Jennifer Mather: Do squid have a sense of self?
University of Lethbridge
Postdoctoral Fellow UQÀM & McGill
Assistant Professor Yale University
The cephalopod molluscs, with their large brain and flexible behavior, are good candidates for having complex cognition and consciousness. Octopuses have manipulative abilities and skin display system, but they are nonsocial. Squid, in contrast, are lifelong members of social groups and have complex skin display systems, used mainly during reproduction. Does this add a necessary dimension for a social sense of self? Males and females exchange skin displays during courtship; they can exhibit lateralized displays, one display to an individual on one side and a different one to an individual on the other. Agonistic male-male Zebra displays are carefully quantified as an indicator of dominance and culminate in formal display contests. Subordinates can produce a misleading intensity of Zebra displays, interrupt a male-female courtship sequence, and take advantage of a distraction to mate in a ‘sneaker’ situation. The extent to which squid actually monitor these displays is not yet known, so it is still uncertain whether they can evaluate their relative display performance to judge their sense of self.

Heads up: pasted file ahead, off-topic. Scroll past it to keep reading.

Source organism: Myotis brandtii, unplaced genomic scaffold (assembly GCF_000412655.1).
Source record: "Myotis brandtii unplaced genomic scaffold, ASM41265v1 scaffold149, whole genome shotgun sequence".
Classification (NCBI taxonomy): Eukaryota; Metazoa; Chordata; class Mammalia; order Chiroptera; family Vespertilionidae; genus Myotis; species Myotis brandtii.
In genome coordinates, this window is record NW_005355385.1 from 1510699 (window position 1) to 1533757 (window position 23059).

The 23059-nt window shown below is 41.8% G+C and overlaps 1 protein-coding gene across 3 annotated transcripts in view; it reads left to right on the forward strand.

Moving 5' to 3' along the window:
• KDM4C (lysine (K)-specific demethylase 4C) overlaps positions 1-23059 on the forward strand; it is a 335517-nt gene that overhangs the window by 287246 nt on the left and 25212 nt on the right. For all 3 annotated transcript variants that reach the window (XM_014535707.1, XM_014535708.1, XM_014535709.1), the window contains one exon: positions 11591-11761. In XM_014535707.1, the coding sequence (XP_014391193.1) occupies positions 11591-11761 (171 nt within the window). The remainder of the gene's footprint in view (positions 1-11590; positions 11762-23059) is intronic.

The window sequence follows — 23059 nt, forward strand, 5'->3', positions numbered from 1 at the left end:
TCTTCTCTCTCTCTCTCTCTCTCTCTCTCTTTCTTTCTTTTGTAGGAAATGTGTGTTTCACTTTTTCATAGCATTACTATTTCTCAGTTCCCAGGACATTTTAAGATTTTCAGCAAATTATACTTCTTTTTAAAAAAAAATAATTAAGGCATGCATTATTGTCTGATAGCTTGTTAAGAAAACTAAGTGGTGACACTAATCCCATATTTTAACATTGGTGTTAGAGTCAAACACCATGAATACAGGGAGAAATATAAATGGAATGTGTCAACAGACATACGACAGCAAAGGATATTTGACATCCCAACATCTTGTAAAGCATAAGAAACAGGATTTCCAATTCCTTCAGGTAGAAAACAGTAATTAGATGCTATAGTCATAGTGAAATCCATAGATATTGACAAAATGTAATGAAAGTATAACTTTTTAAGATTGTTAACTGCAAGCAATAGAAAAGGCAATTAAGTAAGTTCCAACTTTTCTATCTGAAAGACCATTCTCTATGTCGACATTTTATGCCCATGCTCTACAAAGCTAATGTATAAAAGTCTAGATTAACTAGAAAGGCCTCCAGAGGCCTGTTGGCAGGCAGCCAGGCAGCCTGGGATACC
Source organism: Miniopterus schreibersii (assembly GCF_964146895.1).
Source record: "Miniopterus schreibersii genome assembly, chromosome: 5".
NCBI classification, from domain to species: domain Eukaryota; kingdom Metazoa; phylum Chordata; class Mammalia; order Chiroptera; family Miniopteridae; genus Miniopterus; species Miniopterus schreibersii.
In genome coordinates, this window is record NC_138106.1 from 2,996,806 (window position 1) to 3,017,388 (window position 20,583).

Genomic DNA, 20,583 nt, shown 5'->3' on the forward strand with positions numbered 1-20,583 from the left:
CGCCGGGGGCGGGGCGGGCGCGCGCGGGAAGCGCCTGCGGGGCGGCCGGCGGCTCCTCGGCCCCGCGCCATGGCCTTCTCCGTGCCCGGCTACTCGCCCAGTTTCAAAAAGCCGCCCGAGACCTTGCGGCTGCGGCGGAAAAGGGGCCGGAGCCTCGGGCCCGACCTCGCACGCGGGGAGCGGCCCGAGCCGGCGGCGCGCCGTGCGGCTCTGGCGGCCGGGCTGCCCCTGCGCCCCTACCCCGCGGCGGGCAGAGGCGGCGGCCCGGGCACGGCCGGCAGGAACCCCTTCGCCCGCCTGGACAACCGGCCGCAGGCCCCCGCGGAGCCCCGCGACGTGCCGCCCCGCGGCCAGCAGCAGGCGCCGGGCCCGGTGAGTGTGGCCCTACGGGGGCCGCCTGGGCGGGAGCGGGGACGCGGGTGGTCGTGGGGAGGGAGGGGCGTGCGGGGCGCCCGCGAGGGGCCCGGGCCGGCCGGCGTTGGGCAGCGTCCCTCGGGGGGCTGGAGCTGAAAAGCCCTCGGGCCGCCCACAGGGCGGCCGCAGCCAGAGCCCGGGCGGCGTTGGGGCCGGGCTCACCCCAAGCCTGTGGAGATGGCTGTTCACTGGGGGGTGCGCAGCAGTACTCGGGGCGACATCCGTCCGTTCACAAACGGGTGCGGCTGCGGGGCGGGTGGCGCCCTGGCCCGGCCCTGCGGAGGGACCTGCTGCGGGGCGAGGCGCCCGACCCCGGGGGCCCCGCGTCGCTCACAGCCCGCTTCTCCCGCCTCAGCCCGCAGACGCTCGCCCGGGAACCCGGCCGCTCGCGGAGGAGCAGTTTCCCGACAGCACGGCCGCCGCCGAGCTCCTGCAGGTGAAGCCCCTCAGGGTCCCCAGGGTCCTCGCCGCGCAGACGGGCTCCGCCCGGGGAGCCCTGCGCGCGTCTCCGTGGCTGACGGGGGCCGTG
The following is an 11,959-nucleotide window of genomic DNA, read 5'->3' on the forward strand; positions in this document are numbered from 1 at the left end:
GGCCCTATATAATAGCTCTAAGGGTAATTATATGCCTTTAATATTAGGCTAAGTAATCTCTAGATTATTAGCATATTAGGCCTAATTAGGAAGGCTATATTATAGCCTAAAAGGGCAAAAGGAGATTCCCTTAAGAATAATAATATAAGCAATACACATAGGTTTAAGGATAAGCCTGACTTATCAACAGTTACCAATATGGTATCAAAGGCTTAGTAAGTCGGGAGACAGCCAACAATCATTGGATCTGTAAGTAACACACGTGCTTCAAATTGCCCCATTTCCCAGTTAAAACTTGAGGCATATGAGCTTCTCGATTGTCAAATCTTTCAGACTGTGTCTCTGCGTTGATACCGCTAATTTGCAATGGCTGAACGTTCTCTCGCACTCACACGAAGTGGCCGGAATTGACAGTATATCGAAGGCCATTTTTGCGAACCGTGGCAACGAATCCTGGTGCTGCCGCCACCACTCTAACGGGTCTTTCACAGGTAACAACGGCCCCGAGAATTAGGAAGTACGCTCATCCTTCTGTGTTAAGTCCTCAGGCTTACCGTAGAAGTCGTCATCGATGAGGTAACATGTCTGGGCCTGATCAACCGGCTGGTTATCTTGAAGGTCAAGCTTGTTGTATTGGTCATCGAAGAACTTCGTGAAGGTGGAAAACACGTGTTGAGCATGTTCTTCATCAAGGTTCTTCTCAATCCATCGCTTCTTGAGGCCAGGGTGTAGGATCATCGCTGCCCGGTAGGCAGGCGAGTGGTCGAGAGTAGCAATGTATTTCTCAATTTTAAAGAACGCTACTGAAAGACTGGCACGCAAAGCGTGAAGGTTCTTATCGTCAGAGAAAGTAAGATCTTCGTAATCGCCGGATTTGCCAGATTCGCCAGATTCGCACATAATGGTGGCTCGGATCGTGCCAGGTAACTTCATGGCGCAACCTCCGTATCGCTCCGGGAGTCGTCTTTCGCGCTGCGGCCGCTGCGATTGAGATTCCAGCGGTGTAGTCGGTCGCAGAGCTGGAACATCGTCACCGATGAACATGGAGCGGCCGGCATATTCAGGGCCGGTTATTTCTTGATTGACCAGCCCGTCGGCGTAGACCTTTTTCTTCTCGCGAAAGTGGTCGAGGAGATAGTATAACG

Mather, J. (2016). Mating games squid play: reproductive behaviour and sexual skin displays in Caribbean reef squid Sepioteuthis sepioidea. Marine and Freshwater Behaviour and Physiology, 49(6), 359-373.
Mather, J. A. (2004). Cephalopod skin displays: from concealment to communication. Evolution of communication systems, 193-214. (Copy available from author: firstname.lastname@example.org)
Godfrey-Smith, P. (2013). Cephalopods and the evolution of the mind. Pacific Conservation Biology, 19(1), 4-9.
Godfrey-Smith, P. (2016). Other minds: The Octopus, the sea, and the deep origins of consciousness. Farrar, Straus and Giroux.